Cancers Linked to Lifestyle By the early 1950s, alcohol and cigarettes had destroyed Bogart's health. His two-packs-a-day smoking habit caused him to be severely short of breath at rest and to cough all the time. His endless drinking had damaged his brain to make him forgetful and his liver to make him tired all the time. He refused to check with a doctor until January 1956. In March, surgeons removed his cancerous esophagus, two lymph nodes, and a rib in a nine-and-a-half hour operation. Chemotherapy added to the surgery did almost nothing and a second painful surgery in November proved to be a waste of effort. After turning 57, he could neither talk nor eat, and weighed only 80 pounds. He was too weak to walk up stairs, coughed continuously and gasped for every breath, in spite of breathing from an oxygen tank. Even then, he did not stop smoking, but switched from Chesterfields to filtered cigarettes.
On January 14, 1957, he lost consciousness and died the next day. He was buried with the gold whistle from a pre-marriage charm bracelet he gave to Bacall. It was inscribed, "If you want anything, just whistle." In their first movie together, Bacall had said to him, "You know how to whistle don't you? You just put your lips together and blow".
What Bogart Did Wrong Cancer of the esophagus is associated with drinking alcohol, smoking, and eating red meat and processed meat. Alcohol is converted by the liver into acetaldehyde, a potent carcinogen. Smoking is associated with just about every cancer in the body. Bogart ate red meat and processed meats daily, and both are converted by bacteria in the gut to TMAO, which is a carcinogen. Processed meat contains nitrosamines which are also carcinogens. We do not know whether he ate lots of fruits and vegetables, but he should have and probably did not. Cancer of the esophagus is associated with a diet low in fruits and vegetables. Cruciferous vegetables (cabbage, broccoli, cauliflower, Brussels sprouts), green and yellow vegetables and fruits, and fiber from all plants are associated with a decreased risk of esophageal cancer.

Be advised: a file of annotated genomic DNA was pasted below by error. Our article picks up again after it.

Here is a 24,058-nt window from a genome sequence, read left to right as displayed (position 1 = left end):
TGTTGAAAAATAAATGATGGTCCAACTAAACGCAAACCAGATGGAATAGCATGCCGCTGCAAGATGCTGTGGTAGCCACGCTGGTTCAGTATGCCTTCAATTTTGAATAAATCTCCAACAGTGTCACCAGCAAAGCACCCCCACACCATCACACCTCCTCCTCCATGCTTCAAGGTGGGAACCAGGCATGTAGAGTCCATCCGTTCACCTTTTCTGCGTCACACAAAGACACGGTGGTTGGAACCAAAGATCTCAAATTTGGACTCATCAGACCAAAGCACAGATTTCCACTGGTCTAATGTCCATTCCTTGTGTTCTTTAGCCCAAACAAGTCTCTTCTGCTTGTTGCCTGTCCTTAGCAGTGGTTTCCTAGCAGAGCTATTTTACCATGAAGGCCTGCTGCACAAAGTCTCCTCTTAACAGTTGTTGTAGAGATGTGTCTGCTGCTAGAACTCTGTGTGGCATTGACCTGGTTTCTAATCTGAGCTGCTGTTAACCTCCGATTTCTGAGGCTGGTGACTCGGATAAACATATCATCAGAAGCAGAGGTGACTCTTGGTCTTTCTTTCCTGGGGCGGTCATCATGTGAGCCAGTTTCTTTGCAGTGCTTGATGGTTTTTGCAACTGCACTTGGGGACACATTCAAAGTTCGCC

He also had cancer in his throat and voice box, which are almost always caused by smoking and by the sexually-transmitted Human Papilloma Viruses (HPV). These cancers are linked to the number of lifetime sexual partners, and he had lots of them.
Symptoms of Esophageal Cancer • food getting stuck in the esophagus, • vomiting, • pain with swallowing, • chest and back pain, • heartburn, • weight loss, • a hoarse voice.
Treatment of these cancers has not improved markedly since the 1950's. The five-year survival rate for esophageal cancer in the United States is only 15 percent, and most people die in the first year after diagnosis. The ten-year survival is 10 percent.
The Love of his Life Lauren Bacall is famous for her deep, husky voice and cat-like green eyes. She was the only child of a divorced, dirt-poor Romanian Jewish immigrant mother. At age 18, she was featured on the cover of Harper's Bazaar magazine where her beauty caught the eye of the wife of director Howard Hawks. He gave her a screen test and cast her in "To Have and Have Not". She was so outstanding that she was offered the lead role opposite Humphrey Bogart.
She was the only Academy Award winner to have been married to two other winners, Bogart and Jason Robards. Shortly after Bogart's death in 1957, she became engaged to Frank Sinatra, but when she announced their engagement to the press, Sinatra backed out of it. She married Jason Robards in 1961 and divorced him in 1969. Both of her husbands were alcoholics.
Evidently Bogart’s death from smoking-related disease didn’t faze her very much. She did not give up smoking herself until the mid-1980s, when she was 60. On August 12, 2014, a month before her 90th birthday, she died in New York City after suffering a massive stroke. Her estate was worth $26.6 million.
Humphrey Bogart December 25, 1899 - January 14, 1957